For Networks, Has Consolidation’s Fever Broken?

March 5th, 2014 by · 2 Comments

For the better part of a decade now, the biggest stories in the US fiber business have been about consolidation. What with Level 3’s backbone and metro moves, Zayo’s epic roll-up, Lightower’s consolidation of the northeast, Birch’s twenty plus little CLEC deals, cable’s recent fiber forays, and all the rest — there just aren’t that many targets left out there that haven’t already said no more than once.

Don’t get me wrong, there will always be deals rumored, discussed, and made. There will always be a range of motivations and needs on a company-by-company basis, and I’m sure some deals are being looked at right now in fact. But there just seem to be fewer of them lately, and meanwhile the pace at which new fiber is going into the ground in the metro is increasing, and we even have a few intercity projects out there putting in network.  I’m just wondering if we may have passed the point where the industry needs deals and feeds on them and transitioned into a healthy, organically-oriented growth phase where M&A is opportunistic but only if it doesn’t get in the way.  In other words, has the network M&A fever broken?

One description I’ve heard from several folks lately of the current state of the industry is that we’ve entered a ‘sweet spot’. Competitive pressures are low, funding is strong, bandwidth demand is insatiable, and the economics really work for a lot of once unjustifiable business models. For instance, operators are now talking about small cell backhaul as the next big thing, whereas just a few years ago the entire wireless backhaul model was viewed with great suspicion.  And Cable’s success lately shows that there aren’t many business types for whom a fiber build-out is that far out of the question.

Some have certainly felt that multiples are too high for a long while, and that organic expansions, stock buybacks, and dividends are better investments. tw telecom and Cogent haven’t made inorganic moves in quite a while, for instance, nor has privately held Fibertech. I’m hearing more and more agreement with that outlook when I talk to folks.  While there are some deals out there that feel like they’ll happen eventually whatever the environment, more often the specific situation seems like the driver rather than a sector-wide wave of similar deals made for similar (and good) reasons.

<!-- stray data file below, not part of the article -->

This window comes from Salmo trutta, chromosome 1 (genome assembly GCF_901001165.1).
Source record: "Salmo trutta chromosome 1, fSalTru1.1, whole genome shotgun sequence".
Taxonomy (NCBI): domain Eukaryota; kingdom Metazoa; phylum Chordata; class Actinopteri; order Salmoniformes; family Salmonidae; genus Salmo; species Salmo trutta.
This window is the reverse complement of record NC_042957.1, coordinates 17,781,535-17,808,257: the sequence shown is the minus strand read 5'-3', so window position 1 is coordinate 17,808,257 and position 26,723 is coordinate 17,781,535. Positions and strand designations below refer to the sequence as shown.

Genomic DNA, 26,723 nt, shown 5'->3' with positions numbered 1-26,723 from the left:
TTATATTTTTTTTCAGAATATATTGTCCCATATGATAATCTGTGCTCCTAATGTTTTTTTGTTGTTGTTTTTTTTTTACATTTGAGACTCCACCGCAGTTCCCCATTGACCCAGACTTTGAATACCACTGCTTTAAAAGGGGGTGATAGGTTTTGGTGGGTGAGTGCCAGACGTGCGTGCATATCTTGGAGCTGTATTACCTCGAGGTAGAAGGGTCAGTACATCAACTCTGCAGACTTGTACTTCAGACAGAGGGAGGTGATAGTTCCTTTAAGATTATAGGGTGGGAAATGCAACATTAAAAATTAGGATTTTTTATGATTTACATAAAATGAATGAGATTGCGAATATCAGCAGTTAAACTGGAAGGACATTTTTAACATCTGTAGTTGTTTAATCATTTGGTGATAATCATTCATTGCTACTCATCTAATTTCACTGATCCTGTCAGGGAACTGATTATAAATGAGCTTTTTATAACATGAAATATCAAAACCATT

The situation feels quite different over in Europe where a consolidation wave is just looking for a protagonist or two to get it rolling.  But if in the USA we’ve finally entered that ‘sweet spot’ there are definitely some advantages. Integration-related layoffs will ease up, hiring will pick up, uncertainty will lessen, and (hopefully) large amounts of money will finally be made.  It may be less exciting for us bloggers, but I’m sure something else will be going on someplace.

On the other hand, there are definite monopolistic tendencies built into the fiber world and regulators haven’t even opened an eyelid lately where spectrum or net neutrality is not involved.  We might just be in the eye of the storm, with round two about to start driven by Big Cable, the cloud, and renewed interest from the broader markets in the fiber business (beyond private equity).

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Categories: Internet Backbones · Mergers and Acquisitions · Metro fiber

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2 Comments So Far

  • mhammett says:

    I think the industry has stagnated. ARRA funding and independent ISPs have been plowing a lot of glass into the ground. Every couple weeks another of my colleagues announces they have begun putting pipe and fiber into the ground to serve business as well as residential customers. The government entities that got ARRA funds are just going to sit on whatever they built, but private enterprise will run with it.

    More independent ISPs are getting transport into the major carrier hotels and buying GigEs when last year they had 100 megs from some incumbent or regional operator.

  • Anonymous says:

    Factors that will drive future consolidation:

    1. Interest rate increases which pressure debt-laden companies into action.
    2. Google. TWC had to be sweating in Austin et al.

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